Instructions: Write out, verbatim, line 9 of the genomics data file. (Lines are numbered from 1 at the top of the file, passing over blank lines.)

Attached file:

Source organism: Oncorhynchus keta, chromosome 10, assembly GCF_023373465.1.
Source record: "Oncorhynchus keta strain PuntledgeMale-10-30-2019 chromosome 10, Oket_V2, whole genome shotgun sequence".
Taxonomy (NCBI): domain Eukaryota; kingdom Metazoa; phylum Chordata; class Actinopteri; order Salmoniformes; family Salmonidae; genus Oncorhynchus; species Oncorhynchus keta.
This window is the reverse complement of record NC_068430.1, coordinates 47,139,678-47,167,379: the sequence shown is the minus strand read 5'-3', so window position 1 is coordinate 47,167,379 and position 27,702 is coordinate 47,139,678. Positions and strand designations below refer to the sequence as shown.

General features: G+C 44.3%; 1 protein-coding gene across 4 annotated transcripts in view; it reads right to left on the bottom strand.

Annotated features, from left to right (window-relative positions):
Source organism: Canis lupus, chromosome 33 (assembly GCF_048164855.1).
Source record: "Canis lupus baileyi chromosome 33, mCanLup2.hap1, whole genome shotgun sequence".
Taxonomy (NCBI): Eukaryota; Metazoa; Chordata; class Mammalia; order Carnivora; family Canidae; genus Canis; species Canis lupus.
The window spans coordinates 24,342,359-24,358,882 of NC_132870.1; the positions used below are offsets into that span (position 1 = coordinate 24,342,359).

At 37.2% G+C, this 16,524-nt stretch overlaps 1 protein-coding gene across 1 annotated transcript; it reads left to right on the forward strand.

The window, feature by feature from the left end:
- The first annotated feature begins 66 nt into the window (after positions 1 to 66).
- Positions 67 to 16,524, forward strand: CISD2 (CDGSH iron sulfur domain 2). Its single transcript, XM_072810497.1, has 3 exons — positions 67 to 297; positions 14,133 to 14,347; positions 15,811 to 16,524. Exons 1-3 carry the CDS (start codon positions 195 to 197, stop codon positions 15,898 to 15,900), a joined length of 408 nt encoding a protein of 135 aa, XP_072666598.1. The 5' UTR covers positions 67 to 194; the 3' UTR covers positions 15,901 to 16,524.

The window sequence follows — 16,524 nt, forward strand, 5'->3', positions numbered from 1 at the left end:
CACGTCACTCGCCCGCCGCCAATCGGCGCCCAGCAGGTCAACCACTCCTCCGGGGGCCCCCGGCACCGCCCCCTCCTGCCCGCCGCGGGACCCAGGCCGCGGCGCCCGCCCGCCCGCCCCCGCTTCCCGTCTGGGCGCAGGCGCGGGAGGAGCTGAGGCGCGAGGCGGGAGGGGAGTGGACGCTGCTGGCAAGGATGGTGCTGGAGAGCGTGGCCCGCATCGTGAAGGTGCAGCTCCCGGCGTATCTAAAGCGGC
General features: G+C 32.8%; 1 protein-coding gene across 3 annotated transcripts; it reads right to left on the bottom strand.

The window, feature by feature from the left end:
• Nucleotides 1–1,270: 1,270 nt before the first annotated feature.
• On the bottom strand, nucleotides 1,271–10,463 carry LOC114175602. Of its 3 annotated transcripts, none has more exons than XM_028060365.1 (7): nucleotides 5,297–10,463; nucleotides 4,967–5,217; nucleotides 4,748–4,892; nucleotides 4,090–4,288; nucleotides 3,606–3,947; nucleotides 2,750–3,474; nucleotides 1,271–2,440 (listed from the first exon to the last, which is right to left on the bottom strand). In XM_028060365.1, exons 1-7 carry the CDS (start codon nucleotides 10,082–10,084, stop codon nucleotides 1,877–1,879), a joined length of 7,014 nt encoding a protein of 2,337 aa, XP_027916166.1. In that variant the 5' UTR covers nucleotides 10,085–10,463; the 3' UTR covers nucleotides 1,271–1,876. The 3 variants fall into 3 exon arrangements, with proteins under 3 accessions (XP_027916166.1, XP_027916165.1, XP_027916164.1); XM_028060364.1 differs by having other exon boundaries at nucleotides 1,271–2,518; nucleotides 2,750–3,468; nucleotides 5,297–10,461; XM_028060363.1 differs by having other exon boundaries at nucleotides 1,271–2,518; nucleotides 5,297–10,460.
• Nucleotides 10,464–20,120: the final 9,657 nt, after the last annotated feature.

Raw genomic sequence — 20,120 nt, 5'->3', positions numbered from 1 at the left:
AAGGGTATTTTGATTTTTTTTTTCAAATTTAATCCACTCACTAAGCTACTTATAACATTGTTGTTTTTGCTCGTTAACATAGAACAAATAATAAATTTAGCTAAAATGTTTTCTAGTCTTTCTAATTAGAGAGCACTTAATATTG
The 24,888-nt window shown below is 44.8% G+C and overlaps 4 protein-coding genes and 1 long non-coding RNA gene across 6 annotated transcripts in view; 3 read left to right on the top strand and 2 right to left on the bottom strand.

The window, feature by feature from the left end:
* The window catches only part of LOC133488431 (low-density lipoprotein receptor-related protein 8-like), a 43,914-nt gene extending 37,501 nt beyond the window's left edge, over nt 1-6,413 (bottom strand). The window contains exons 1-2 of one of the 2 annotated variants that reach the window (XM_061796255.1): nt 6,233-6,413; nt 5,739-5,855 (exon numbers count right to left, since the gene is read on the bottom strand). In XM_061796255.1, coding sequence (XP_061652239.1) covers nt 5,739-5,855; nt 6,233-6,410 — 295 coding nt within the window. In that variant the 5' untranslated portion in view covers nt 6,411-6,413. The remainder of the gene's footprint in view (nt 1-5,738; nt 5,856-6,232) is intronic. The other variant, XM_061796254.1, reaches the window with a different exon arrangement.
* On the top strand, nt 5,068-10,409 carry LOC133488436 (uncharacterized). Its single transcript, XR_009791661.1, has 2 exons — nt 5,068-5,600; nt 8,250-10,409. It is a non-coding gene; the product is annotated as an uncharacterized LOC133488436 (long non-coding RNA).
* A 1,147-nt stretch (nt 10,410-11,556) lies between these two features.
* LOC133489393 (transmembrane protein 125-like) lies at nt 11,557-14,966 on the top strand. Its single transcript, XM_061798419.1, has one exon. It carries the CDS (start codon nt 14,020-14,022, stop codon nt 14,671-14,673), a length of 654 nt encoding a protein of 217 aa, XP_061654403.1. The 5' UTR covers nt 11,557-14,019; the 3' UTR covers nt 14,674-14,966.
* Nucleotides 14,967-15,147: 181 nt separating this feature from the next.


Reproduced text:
Taxonomy (NCBI): Eukaryota; Metazoa; Chordata; class Mammalia; order Carnivora; family Canidae; genus Canis; species Canis lupus.